"Biggest Loser" contestants rise, shine at boot camp

By: Natalie Otis, Journal correspondent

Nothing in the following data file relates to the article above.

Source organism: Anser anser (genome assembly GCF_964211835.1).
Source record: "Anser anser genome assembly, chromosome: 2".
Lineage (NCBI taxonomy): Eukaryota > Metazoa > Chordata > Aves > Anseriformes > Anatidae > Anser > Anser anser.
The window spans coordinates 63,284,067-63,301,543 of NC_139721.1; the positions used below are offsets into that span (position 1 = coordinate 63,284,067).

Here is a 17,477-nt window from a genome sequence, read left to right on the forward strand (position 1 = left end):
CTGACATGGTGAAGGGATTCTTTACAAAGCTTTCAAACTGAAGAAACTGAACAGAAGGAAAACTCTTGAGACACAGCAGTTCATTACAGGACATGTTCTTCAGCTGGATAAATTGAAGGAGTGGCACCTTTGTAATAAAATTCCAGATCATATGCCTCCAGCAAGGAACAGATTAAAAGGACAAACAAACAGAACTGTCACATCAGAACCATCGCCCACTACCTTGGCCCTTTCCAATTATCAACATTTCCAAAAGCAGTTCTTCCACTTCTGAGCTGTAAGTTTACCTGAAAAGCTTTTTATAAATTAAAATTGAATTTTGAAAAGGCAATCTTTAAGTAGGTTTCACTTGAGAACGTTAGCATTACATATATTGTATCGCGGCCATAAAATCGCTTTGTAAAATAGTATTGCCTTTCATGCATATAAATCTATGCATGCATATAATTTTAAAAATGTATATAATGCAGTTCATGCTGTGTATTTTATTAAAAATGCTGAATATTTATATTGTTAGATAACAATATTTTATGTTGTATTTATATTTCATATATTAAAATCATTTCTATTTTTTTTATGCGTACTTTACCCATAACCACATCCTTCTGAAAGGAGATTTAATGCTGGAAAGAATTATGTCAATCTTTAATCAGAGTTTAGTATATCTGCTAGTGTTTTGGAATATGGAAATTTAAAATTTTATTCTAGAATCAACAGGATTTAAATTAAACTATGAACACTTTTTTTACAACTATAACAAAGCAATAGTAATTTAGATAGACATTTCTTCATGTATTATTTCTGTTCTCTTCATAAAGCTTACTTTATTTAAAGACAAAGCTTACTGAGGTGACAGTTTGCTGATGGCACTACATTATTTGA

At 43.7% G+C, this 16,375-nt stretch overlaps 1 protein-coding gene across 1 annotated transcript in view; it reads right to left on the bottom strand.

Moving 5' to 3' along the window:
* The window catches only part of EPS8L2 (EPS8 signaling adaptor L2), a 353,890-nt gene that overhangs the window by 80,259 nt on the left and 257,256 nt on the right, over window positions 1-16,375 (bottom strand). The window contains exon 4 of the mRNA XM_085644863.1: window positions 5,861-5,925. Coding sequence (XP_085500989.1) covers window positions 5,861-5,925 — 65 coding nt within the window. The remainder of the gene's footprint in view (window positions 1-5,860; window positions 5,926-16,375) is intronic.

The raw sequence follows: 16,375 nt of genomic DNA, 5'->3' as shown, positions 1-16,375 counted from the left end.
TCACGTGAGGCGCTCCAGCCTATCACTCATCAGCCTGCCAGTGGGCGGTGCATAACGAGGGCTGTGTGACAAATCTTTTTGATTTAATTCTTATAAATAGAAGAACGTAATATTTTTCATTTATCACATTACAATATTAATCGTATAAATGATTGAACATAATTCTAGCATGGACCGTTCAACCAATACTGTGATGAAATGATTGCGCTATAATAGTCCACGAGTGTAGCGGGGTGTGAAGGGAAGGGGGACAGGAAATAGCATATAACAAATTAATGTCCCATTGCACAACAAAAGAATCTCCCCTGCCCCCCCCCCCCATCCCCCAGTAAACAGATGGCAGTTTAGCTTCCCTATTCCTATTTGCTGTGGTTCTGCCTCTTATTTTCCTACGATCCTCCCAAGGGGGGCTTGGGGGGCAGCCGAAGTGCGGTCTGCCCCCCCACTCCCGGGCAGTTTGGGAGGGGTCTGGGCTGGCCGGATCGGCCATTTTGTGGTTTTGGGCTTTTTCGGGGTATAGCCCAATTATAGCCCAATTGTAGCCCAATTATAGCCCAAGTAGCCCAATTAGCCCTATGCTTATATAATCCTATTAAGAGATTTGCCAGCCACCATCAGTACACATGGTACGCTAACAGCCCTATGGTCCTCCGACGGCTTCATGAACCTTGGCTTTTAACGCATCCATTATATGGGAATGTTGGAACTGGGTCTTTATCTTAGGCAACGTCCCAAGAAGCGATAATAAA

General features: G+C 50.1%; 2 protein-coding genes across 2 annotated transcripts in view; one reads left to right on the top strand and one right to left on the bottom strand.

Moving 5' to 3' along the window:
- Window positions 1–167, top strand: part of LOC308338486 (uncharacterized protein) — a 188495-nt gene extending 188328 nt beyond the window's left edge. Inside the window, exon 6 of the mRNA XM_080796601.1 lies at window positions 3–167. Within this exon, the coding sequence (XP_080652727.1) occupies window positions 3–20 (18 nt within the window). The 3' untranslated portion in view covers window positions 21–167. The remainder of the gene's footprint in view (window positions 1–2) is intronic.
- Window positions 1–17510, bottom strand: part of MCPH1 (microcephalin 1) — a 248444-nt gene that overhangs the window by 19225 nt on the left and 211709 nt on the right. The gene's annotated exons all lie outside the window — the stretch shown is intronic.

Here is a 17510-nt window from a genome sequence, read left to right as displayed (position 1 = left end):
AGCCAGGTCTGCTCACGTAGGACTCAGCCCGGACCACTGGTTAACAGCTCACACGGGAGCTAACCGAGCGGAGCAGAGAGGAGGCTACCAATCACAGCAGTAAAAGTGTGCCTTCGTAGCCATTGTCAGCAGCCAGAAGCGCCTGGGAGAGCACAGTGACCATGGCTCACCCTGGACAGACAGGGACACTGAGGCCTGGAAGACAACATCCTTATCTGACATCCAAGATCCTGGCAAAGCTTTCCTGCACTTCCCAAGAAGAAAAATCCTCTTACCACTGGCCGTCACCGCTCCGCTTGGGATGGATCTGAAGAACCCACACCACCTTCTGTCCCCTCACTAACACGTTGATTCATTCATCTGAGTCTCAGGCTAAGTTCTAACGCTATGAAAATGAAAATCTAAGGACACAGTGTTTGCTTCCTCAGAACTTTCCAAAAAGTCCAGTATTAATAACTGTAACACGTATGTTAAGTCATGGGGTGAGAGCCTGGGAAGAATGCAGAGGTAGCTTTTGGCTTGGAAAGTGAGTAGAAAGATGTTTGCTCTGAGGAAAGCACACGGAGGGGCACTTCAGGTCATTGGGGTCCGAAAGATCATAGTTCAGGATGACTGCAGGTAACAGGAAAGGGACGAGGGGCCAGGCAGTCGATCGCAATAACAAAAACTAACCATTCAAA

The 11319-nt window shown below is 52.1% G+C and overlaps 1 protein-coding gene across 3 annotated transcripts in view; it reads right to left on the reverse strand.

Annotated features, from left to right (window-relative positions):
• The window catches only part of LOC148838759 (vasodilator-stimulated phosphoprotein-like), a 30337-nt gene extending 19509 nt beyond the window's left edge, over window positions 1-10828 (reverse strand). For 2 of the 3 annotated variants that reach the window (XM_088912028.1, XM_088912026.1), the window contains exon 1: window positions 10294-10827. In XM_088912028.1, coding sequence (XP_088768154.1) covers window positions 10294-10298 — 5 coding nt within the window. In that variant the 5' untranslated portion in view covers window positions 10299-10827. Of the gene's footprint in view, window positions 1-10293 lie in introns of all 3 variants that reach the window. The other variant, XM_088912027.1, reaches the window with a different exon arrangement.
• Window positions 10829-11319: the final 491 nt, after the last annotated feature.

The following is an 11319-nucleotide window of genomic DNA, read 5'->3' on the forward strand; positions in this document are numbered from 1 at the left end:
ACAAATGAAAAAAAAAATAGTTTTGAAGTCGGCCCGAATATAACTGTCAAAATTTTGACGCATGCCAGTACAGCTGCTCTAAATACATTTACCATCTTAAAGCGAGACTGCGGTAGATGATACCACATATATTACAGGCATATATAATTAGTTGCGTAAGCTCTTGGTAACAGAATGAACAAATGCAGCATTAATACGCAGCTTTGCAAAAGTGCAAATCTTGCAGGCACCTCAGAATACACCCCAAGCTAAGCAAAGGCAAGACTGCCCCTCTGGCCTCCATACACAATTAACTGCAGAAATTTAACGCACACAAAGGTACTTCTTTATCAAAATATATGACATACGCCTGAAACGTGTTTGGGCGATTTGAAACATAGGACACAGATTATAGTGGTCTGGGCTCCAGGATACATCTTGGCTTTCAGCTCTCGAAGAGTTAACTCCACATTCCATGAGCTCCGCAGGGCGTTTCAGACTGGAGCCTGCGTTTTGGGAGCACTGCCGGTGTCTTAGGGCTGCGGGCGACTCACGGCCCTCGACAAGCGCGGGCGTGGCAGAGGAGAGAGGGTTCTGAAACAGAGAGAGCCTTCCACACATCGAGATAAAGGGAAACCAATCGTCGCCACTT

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Editor’s note: Journal correspondent Natalie Otis is following the progress of contestants in the Auburn’s Biggest Loser contest, a 12-week weight loss challenge. Today’s story covers week one. Watch for updates on contestants’ progress at Nothing says dedication like getting up before the sun rises to be weighed and start boot-camp workouts that can only be described as “booty kickin’.” It was 6:30 a.m. on March 27, and Auburn’s Biggest Loser team was awake and at Auburn Recreation Park for the first of what will be many workouts and weigh-ins as the 12-week competition counts progresses. Each contestant was greeted by Angela Martin, the fitness instructor leading the warriors through their program, and each was measured in the shoulders, bust, hips, arms and thighs, and placed on the official scale for the first time. For some, it was a moment of truth as they watched the scale jump up to tell the very reason they were there. Contestants hurried to get on and hurrying to get off. “Let’s get this over with,” contestant Don Barnes said. Barnes weighed in at 273 pounds March 27. His goal is to get down to 200 pounds, and in just five days of being in the competition he beat out his teammates by losing eight pounds by the Tuesday evening weigh-in at the Courthouse Athletic Club. “All I did was stick to the program that Angela (Martin) has me on,” he said. The first week has already been a whirlwind for the contestants with one addition and one drop out. Bob Jackson was forced to leave the group when he couldn’t get a release from his doctor to do the competition. “We needed a release to do strenuous exercise and I couldn’t get it without having to do more tests because of my medical history,” he said. Martin said she was sad to see Jackson go, but she didn’t waste time asking another to join. Kim Jenkin-Palaferri of Auburn is the new contestant, which makes for a six-woman, two-man team of Jenkin-Palaferri, Lisa Swisley, Margaret Adolph, Diana Westin, Danee Davis, Heidi Saiz-King, Don Barnes and Keith Turner. Martin, the leader of the competition, said that the first week was the hardest for everyone, including herself, as they all jumped into three-times-a-week structured workouts, daily exercise and strict meal plans that even involved a field trip to the grocery store. “The trip to the store was pretty funny because we all went together, and we were recognized,” Martin said. Martin took the group shopping because she feels strongly that education is a big part of how to keep weight off for good. Every contestant has to be able to articulate his or her daily caloric intake in order to lose weight - no unconscious eating. “In order to lose weight you must burn more calories than you take in. The details of your diet are unimportant if you don’t satisfy this simple requirement,” she said. “Eat a balanced diet consisting of fewer calories than you are burning during the day and you will lose weight.” Another tip Martin shared with the group is to buy as much food as possible from the produce department. Most contestants said they are still getting used to having to track their food intake; some say this is the hardest part. “I’ve never really thought about it much,” Turner said. “So that’s a discipline that I am learning on a daily basis.” However, the majority ruled that the early morning boot camps are the toughest part. Adolph, 61, said that after the first Thursday boot camp she was “so sore,” and Saiz-King reported she struggled with the exercise last week. Nevertheless, Saiz-King, a mother of two, has already tracked a five-pound loss and is down to 214 pounds. “Not to mention that the initial weigh-in was first thing in the morning and the second one was at night,” Martin said. “You tend to weigh more in the evening so on Thursday it will probably be even lower.” Even with the discrepancy in times, most have lost between two and eight pounds. The group lost a total of 24 pounds in five days. The good news is that none of the contestants have gained weight in the five days they have been working, which all consider a good sign, and the morale of the group is high because of the support from each other and their families. “I have received phone calls and e-mails from friends and family checking up on me, but I have to say that my sweet husband wins the hero’s award,” Davis said. “He is the one who has been getting all five kids ready to walk out the door every morning when I am at boot camp or out running. I could not manage this schedule without his support.” Natalie Otis, a freelance writer for the Auburn Journal. E-mail her at